Find The Right Patent Attorney For You!
I laid the background to the current column in What You Need And Don’t Need In A Patent Attorney, my last blog. You may want to review it before you charge ahead.Now that you’ve established your criteria for a patent attorney, you can begin to search for the right one. (Review What You Need And Don’t Need In A Patent Attorney , my last blog, so you can put this article in the proper context.)
We'll focus on the following ten criteria, although you may have added some of your own.
1) Proper qualifications to practice patent law (Certification),
2) Special knowledge in your field of invention (Specialty),
3) Experience filing patents in your field of invention (Experience),
4) High success rate (80% or better) obtaining patents in your area (Patents Awarded),
5) High correlation between patent opinions and patents awarded. (Patents Awarded),
6) Brings fresh perspective to your invention (Responsiveness to Invention)
7) Respects and utilizes your concept, descriptions, analysis, and research, and, where possible (Utilizes Your Input)
8) Avoids repeating your efforts (Avoids Duplication),
9) Provides you with reasonable approximate charges for each service after your first meeting (Reasonable Fees); and
10) A working style that is a good fit with your own. (Working Style)
Notice that "attorney ads," "attorney web sites," and other forms of self promotion are not on the above list. What you are looking for on an attorney's web site is a factual resume, not window dressing. And if you find "Just the facts, ma'am. Just the facts," you'll have some important questions answered for you.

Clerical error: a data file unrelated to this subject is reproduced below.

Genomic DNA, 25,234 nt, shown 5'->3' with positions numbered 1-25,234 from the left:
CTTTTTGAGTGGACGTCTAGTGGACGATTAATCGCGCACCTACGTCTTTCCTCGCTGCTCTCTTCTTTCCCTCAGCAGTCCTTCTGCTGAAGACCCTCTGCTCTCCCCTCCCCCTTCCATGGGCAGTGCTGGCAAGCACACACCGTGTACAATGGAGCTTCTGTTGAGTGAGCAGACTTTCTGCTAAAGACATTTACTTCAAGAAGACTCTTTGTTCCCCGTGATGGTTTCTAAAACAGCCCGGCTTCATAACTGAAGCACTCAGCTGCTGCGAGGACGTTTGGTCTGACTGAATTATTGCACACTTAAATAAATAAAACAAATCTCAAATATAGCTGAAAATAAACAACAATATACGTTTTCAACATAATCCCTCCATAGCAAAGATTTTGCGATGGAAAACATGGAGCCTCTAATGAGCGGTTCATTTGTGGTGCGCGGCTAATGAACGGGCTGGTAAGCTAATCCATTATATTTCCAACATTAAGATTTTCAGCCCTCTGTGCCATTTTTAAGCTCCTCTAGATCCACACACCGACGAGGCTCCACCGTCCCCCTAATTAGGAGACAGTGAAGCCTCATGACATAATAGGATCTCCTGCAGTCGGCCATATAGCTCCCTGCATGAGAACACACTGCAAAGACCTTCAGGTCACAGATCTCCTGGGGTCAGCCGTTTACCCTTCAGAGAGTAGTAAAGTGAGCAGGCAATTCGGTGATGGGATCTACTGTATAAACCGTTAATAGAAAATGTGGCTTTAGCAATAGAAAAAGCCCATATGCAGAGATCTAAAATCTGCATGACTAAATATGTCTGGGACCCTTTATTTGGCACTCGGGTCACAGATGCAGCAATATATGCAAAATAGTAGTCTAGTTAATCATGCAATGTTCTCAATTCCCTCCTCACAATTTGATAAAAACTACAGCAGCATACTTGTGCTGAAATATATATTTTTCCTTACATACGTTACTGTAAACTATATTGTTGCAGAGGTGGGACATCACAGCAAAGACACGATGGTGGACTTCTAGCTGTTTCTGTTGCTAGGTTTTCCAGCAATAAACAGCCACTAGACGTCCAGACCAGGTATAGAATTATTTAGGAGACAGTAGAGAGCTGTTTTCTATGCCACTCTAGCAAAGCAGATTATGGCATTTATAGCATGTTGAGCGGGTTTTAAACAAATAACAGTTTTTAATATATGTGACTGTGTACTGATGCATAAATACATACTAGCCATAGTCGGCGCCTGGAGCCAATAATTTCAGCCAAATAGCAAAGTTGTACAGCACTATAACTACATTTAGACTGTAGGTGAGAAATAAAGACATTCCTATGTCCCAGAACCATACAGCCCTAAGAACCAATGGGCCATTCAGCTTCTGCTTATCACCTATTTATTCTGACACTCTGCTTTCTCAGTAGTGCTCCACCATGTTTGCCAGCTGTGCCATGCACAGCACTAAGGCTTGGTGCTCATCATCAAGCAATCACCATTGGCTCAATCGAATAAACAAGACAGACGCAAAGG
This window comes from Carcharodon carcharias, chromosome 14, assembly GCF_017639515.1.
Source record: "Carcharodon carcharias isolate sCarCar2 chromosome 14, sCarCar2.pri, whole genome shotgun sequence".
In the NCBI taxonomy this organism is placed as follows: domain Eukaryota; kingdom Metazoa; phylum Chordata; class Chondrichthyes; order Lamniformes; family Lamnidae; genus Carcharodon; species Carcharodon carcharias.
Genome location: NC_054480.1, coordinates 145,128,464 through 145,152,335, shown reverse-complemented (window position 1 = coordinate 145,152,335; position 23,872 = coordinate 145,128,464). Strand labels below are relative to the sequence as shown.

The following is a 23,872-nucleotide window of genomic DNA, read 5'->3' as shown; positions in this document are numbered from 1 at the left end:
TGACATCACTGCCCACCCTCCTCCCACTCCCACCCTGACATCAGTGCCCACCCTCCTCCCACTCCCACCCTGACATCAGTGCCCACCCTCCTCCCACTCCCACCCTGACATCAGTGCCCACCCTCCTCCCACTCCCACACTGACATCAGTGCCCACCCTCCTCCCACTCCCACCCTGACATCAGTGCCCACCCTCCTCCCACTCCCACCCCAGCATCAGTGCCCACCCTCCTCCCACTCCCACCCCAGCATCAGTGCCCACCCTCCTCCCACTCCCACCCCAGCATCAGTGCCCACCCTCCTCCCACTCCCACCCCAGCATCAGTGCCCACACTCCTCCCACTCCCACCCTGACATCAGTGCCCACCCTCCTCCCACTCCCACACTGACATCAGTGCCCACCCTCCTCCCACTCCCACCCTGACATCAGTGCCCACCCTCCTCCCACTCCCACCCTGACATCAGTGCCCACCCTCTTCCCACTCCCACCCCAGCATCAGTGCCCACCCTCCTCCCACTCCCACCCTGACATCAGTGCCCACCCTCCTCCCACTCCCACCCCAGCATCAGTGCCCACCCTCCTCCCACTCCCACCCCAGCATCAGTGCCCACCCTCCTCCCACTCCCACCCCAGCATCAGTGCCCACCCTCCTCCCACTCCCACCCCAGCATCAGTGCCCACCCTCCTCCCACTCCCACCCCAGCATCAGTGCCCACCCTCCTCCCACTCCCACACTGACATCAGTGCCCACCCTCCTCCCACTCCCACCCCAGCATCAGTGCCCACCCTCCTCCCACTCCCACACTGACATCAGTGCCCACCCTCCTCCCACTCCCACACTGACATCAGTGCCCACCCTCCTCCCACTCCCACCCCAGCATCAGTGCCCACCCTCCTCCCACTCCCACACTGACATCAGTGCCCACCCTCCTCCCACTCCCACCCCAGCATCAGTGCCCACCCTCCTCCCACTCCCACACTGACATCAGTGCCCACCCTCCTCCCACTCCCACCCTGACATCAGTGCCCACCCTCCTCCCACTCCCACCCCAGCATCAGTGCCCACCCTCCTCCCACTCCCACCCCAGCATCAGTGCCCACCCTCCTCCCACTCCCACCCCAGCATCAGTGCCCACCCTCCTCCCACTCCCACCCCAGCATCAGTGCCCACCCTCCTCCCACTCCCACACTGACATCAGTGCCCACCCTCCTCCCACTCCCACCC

Add your own criteria to the mix above. Then determine how you will find out the answers… or how you will conduct your due diligence. All four of these methods should be utilized in finding the right patent attorney for you: 1) Referrals; 2) Research, 3) Interviews, and 4) References.
Performing Due Diligence
How do you find the above qualifications in a patent attorney? Sleuth that you are, with a little detective work, you can find just what you are looking for. Here’s how...
qualified referral. I’m not talking about brothers-in-law. Ask your inventor group, (see Need Help? Try Inventors Anonymous ) or ask our readers for referrals, either at the end of this column in the Comments section or on our Forum.
My patent attorney, who batted 1000 for me, was referred to me by a research and development firm. Call around to small R&D firms and ask who does their patent work; make sure you ask specifically about your field of invention. (If later,you learn that an attorney does not specialize in your field, ask for a referral to one who works in your specialty.) When you do get a referral, ask the referrer questions about the attorney’s work style. Does she utilize work that her client has done, like market research, or does she prefer to do her own market research? Does the attorney work mainly by himself or does he consult with his clients during the preparation of his work? Does he welcome input from the client? If your sources for referrals dry up, do a search for patent attorneys with specific skills on the web. Try Googling “patent attorney mechanical engineer ,” “patent attorney computer engineering ,” or one with a background relevant to your invention.